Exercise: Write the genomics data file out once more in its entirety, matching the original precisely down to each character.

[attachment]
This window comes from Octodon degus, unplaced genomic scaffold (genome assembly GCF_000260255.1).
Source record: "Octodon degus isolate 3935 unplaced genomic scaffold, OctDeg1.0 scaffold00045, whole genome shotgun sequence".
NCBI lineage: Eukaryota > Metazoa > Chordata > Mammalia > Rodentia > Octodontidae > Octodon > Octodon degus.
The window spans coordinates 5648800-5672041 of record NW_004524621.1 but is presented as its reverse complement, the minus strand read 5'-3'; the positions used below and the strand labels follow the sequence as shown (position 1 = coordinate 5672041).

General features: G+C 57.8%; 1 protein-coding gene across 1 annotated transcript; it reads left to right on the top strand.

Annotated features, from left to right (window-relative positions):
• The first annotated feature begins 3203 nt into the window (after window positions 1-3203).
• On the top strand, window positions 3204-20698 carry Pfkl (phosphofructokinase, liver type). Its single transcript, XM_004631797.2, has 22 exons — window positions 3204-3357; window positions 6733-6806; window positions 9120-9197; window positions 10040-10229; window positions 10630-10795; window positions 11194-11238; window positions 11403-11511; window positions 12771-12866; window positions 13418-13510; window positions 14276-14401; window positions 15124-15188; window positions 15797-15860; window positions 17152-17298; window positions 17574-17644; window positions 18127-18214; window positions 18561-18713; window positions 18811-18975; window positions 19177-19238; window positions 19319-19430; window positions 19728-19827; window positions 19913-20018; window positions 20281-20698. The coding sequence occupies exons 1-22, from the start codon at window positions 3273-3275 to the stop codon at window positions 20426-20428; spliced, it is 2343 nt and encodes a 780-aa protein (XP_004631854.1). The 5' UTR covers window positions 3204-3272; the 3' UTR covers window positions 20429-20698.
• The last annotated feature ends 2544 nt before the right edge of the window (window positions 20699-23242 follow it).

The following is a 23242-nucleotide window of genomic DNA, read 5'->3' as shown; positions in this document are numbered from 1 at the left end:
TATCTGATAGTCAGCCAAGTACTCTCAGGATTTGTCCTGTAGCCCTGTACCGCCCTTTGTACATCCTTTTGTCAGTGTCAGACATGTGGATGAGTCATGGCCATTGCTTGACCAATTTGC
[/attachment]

This window comes from Octodon degus, unplaced genomic scaffold (genome assembly GCF_000260255.1).
Source record: "Octodon degus isolate 3935 unplaced genomic scaffold, OctDeg1.0 scaffold00045, whole genome shotgun sequence".
NCBI lineage: Eukaryota > Metazoa > Chordata > Mammalia > Rodentia > Octodontidae > Octodon > Octodon degus.
The window spans coordinates 5648800-5672041 of record NW_004524621.1 but is presented as its reverse complement, the minus strand read 5'-3'; the positions used below and the strand labels follow the sequence as shown (position 1 = coordinate 5672041).

General features: G+C 57.8%; 1 protein-coding gene across 1 annotated transcript; it reads left to right on the top strand.

Annotated features, from left to right (window-relative positions):
• The first annotated feature begins 3203 nt into the window (after window positions 1-3203).
• On the top strand, window positions 3204-20698 carry Pfkl (phosphofructokinase, liver type). Its single transcript, XM_004631797.2, has 22 exons — window positions 3204-3357; window positions 6733-6806; window positions 9120-9197; window positions 10040-10229; window positions 10630-10795; window positions 11194-11238; window positions 11403-11511; window positions 12771-12866; window positions 13418-13510; window positions 14276-14401; window positions 15124-15188; window positions 15797-15860; window positions 17152-17298; window positions 17574-17644; window positions 18127-18214; window positions 18561-18713; window positions 18811-18975; window positions 19177-19238; window positions 19319-19430; window positions 19728-19827; window positions 19913-20018; window positions 20281-20698. The coding sequence occupies exons 1-22, from the start codon at window positions 3273-3275 to the stop codon at window positions 20426-20428; spliced, it is 2343 nt and encodes a 780-aa protein (XP_004631854.1). The 5' UTR covers window positions 3204-3272; the 3' UTR covers window positions 20429-20698.
• The last annotated feature ends 2544 nt before the right edge of the window (window positions 20699-23242 follow it).

The following is a 23242-nucleotide window of genomic DNA, read 5'->3' as shown; positions in this document are numbered from 1 at the left end:
TATCTGATAGTCAGCCAAGTACTCTCAGGATTTGTCCTGTAGCCCTGTACCGCCCTTTGTACATCCTTTTGTCAGTGTCAGACATGTGGATGAGTCATGGCCATTGCTTGACCAATTTGC